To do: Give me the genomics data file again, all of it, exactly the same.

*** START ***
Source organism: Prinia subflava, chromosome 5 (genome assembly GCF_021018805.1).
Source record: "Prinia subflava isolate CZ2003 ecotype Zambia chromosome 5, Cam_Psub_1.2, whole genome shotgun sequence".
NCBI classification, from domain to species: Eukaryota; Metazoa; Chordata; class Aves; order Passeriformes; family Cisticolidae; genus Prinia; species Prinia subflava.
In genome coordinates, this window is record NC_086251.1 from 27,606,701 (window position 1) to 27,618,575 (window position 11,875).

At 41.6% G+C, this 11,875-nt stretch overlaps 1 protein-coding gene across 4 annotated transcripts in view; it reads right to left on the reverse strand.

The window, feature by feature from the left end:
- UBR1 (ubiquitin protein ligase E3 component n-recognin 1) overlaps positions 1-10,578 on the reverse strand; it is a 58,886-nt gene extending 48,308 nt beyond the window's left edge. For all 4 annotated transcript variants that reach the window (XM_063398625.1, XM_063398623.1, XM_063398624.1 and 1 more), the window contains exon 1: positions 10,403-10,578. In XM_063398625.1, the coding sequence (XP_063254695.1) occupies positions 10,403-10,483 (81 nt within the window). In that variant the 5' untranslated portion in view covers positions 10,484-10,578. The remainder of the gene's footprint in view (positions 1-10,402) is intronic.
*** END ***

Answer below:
Source organism: Prinia subflava, chromosome 5 (genome assembly GCF_021018805.1).
Source record: "Prinia subflava isolate CZ2003 ecotype Zambia chromosome 5, Cam_Psub_1.2, whole genome shotgun sequence".
NCBI classification, from domain to species: Eukaryota; Metazoa; Chordata; class Aves; order Passeriformes; family Cisticolidae; genus Prinia; species Prinia subflava.
In genome coordinates, this window is record NC_086251.1 from 27,606,701 (window position 1) to 27,618,575 (window position 11,875).

At 41.6% G+C, this 11,875-nt stretch overlaps 1 protein-coding gene across 4 annotated transcripts in view; it reads right to left on the reverse strand.

The window, feature by feature from the left end:
- UBR1 (ubiquitin protein ligase E3 component n-recognin 1) overlaps positions 1-10,578 on the reverse strand; it is a 58,886-nt gene extending 48,308 nt beyond the window's left edge. For all 4 annotated transcript variants that reach the window (XM_063398625.1, XM_063398623.1, XM_063398624.1 and 1 more), the window contains exon 1: positions 10,403-10,578. In XM_063398625.1, the coding sequence (XP_063254695.1) occupies positions 10,403-10,483 (81 nt within the window). In that variant the 5' untranslated portion in view covers positions 10,484-10,578. The remainder of the gene's footprint in view (positions 1-10,402) is intronic.